Made in Issaquah
June 28, 2012
By Warren Kagarise
Go ahead, sample some local products.
In 1956, Julius Boehm opened Boehms Candies in Issaquah, 17 years after the former Olympian fled Nazi-occupied Austria.
The iconic chocolatier offered a taste of Issaquah to chocoholics attracted to the city to see candy makers in action.
Nowadays, the chalet-inspired chocolate factory turns out caramels, cordials, truffles and candy bars in a distinctive gold wrapper.
Connect: Boehms Candies offers chocolate at http://bit.ly/EeTBj.
Forget the store-bought marshmallows as pale as a ghost and as flabby as a sumo wrestler.
Fluff Marshmallows proprietor and self-styled “certified aerated- confection engineer” Kathy O’Neill creates batches of boutique marshmallows in flavors such as lavender, mimosa and hot buttered rum.
The idea originated as a DIY Christmas gift for friends.
“I made marshmallows and then my boyfriend said, ‘These are wonderful. Can you put alcohol in them?’” O’Neill said.
So, after rounds of trial and error, O’Neill developed a formula to spike some marshmallow flavors to create treats for grown-ups.
Connect: Fluff Marshmallows offers sweet treats at http://bit.ly/KHBOrv.
Evergreen State dairy farmers send milk to the Darigold plant to transform into butter, cottage cheese and sour cream — products recognizable in the dairy case by a familiar red-and-gold logo.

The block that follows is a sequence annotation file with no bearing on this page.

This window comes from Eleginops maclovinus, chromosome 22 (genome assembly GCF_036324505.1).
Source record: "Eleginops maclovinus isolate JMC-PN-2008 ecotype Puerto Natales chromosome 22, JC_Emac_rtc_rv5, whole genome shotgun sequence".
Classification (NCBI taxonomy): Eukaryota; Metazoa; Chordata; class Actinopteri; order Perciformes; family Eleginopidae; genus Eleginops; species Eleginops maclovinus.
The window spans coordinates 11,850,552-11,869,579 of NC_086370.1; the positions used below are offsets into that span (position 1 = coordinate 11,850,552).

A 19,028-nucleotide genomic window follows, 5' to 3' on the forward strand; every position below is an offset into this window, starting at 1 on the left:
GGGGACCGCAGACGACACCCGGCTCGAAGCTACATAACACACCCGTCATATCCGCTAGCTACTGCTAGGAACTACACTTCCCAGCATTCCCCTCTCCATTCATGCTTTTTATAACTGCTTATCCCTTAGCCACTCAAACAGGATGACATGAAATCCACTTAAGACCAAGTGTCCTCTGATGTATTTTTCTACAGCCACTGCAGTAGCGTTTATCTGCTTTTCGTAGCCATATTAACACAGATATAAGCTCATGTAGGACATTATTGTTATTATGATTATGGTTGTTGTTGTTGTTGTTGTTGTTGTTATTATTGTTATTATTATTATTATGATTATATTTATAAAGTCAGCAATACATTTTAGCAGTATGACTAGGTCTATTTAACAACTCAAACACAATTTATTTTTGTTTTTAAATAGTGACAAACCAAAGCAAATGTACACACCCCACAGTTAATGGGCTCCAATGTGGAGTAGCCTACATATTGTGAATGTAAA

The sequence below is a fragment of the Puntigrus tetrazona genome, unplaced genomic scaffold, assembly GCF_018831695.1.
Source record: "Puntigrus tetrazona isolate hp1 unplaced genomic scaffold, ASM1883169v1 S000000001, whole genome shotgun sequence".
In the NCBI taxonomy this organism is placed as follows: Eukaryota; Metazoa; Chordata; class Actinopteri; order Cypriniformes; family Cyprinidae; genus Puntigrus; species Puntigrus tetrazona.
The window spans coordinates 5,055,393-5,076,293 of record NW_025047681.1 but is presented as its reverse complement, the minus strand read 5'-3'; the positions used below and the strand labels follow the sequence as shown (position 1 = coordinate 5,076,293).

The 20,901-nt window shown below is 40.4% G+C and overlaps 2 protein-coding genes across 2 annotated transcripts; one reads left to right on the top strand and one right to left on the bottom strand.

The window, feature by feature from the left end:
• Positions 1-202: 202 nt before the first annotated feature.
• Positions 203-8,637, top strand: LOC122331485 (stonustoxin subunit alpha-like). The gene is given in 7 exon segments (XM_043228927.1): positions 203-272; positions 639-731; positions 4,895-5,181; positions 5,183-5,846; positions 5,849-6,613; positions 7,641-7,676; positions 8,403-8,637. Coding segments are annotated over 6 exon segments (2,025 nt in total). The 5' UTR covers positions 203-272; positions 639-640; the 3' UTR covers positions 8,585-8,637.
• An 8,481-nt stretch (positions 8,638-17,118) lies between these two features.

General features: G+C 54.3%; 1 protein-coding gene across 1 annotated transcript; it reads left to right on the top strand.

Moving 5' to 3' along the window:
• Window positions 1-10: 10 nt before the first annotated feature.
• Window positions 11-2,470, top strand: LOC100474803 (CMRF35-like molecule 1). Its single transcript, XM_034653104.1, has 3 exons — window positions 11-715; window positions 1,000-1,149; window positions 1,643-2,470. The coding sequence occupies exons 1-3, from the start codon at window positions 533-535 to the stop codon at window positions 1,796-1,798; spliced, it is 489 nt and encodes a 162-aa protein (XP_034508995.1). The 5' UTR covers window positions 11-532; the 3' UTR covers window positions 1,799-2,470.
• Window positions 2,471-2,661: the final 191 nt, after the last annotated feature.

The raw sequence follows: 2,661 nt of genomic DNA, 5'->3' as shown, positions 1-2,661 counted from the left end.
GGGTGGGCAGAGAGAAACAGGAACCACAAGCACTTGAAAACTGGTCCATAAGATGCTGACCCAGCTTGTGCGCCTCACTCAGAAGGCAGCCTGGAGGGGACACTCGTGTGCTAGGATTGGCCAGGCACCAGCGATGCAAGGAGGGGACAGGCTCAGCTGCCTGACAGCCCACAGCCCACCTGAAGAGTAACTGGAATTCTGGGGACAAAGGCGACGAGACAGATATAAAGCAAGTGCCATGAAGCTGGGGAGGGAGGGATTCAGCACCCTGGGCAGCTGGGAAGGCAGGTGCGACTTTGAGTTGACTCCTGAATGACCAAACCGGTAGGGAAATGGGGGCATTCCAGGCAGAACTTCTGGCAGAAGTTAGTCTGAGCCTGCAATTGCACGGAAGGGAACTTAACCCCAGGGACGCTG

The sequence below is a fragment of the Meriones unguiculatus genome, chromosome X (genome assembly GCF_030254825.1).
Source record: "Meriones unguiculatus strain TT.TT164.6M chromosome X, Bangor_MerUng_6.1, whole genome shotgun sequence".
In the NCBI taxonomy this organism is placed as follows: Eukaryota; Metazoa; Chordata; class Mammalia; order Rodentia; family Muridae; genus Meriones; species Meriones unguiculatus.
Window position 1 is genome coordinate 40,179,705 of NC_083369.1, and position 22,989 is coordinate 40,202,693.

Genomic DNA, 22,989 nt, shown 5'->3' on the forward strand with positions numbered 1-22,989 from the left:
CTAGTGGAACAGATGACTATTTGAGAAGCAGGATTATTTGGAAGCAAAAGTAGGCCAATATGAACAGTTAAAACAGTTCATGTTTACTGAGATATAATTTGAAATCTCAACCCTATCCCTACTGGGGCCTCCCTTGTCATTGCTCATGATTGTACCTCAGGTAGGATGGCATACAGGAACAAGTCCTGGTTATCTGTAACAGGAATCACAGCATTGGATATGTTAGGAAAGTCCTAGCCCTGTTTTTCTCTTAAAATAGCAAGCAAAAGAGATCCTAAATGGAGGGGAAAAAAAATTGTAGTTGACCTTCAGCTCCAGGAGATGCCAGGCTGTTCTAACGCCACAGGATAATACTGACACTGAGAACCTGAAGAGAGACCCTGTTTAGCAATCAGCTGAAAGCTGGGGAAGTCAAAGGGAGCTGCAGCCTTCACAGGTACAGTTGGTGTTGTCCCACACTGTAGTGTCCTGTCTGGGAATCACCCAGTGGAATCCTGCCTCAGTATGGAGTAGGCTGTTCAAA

The plant — founded as the Northwestern Milk Condensing Co. — started churning out dairy products in 1909 and has remained in continuous operation.
Connect: Read about the Darigold butter in Almond Roca at http://bit.ly/mfgfhP.
The technology to help scientists decipher AIDS, cancer and other diseases is manufactured in Issaquah.
The biomedical imaging systems company Applied Precision manufactures high-tech microscopes and other equipment for pharmaceutical giants, medical research institutes and universities. Clients include the University of Washington and Fred Hutchinson Cancer Research Center in Seattle.
Lakeside Industries’ most notable product hides in plain sight.
Roads do not demand much attention from motorists, but many thoroughfares in Washington started as gravel mined from a local hillside.
Lakeside Industries specializes in road paving. So, sand and gravel from the Issaquah mine below the Issaquah Highlands is used to build roads in the Pacific Northwest.
Inside each modern jetliner is a piece of Issaquah — several thousand pieces, in fact.
The fasteners connecting pieces in each Boeing and Airbus jetliner originate at a small Issaquah manufacturer.
Marketing Masters creates inserts and fasteners from Torlon — a substance cheaper, lighter and more resistant to corrosion than the titanium used in earlier-generation aircraft fasteners.
The fasteners hold together pieces in the behemoth Airbus A380 — the largest passenger jetliner in service — and the Boeing 787 Dreamliner, a next-generation plane assembled mostly from composite materials.
Connect: Discover more about Marketing Masters at http://bit.ly/wsYZr6.